To give you intuition, let Plot the function below in the contour plot.
z=x2+y2 its actual plotting and the contour plotting will look like below:
Here we can see the function in the region of f(x,y). We can create ten particles at random locations in this region, together with a random velocity which is sampled over a normal distribution with mean 0 and standard deviation 0.1, as follows:
The actual outcome will be like :
PSO found best solution at f([0.01415657 0.65909248])=0.4346033028251361
Global optimal at f([0.0, 0.0])=0.0
For details coding part, I’ll highly recommend you to visit the link: https://machinelearningmastery.com/a-gentle-introduction-to-particle-swarm-optimization/
Also, there is a library available called as pyswarms; please check the link to know more :
Difference between PSO and Genetic Algorithm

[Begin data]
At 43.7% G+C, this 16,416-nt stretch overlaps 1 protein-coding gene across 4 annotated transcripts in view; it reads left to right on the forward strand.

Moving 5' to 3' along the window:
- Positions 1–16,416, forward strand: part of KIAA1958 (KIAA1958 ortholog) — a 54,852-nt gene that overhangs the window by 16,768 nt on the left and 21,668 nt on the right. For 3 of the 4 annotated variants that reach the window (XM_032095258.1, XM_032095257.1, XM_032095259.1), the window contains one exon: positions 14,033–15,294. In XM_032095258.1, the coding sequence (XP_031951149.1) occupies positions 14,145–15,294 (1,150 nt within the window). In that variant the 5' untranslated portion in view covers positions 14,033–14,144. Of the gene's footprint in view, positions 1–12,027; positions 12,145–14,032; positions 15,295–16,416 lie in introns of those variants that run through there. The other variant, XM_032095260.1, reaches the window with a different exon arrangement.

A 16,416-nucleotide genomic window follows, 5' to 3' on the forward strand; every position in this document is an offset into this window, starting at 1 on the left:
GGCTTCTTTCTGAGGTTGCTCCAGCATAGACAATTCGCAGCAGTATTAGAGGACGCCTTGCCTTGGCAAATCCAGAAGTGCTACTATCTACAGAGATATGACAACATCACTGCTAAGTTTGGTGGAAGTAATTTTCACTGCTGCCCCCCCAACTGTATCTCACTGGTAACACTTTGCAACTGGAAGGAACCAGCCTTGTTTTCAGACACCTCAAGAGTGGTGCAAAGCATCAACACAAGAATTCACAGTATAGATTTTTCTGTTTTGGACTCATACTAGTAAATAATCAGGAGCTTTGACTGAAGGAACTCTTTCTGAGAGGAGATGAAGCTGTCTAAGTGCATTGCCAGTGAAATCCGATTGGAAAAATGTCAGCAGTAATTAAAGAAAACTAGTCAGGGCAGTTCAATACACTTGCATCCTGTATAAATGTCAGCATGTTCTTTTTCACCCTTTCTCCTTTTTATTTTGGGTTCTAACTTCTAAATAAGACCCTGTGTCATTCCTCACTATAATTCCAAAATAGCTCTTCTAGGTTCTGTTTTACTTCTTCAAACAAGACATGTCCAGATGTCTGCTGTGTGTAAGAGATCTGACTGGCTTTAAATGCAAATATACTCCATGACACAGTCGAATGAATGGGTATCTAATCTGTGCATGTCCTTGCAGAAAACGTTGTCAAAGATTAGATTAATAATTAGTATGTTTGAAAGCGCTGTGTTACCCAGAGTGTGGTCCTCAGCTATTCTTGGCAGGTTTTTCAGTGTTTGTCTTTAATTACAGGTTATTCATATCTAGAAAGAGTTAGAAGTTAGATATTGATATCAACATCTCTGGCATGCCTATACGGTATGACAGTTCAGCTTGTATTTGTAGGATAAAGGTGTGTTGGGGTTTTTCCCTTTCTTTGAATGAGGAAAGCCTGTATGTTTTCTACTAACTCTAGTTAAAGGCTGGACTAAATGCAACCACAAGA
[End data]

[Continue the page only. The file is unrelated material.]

Genetic Algorithms (GAs) and PSOs are both used as cost functions, they are both iterative, and they both have a random element. They can be used on similar kinds of problems. The difference between PSO and Genetic Algorithms (GAs) is that GAs it does not traverse the search space like birds flocking, covering the spaces in between. The operation of GAs is more like Monte Carlo, where the candidate solutions are randomized, and the best solutions are picked to compete with a new set of randomized solutions. Also, PSO algorithms require normalization of the input vectors to reach faster “convergence” (as heuristic algorithms, both don’t truly converge). GAs can work with features that are continuous or discrete.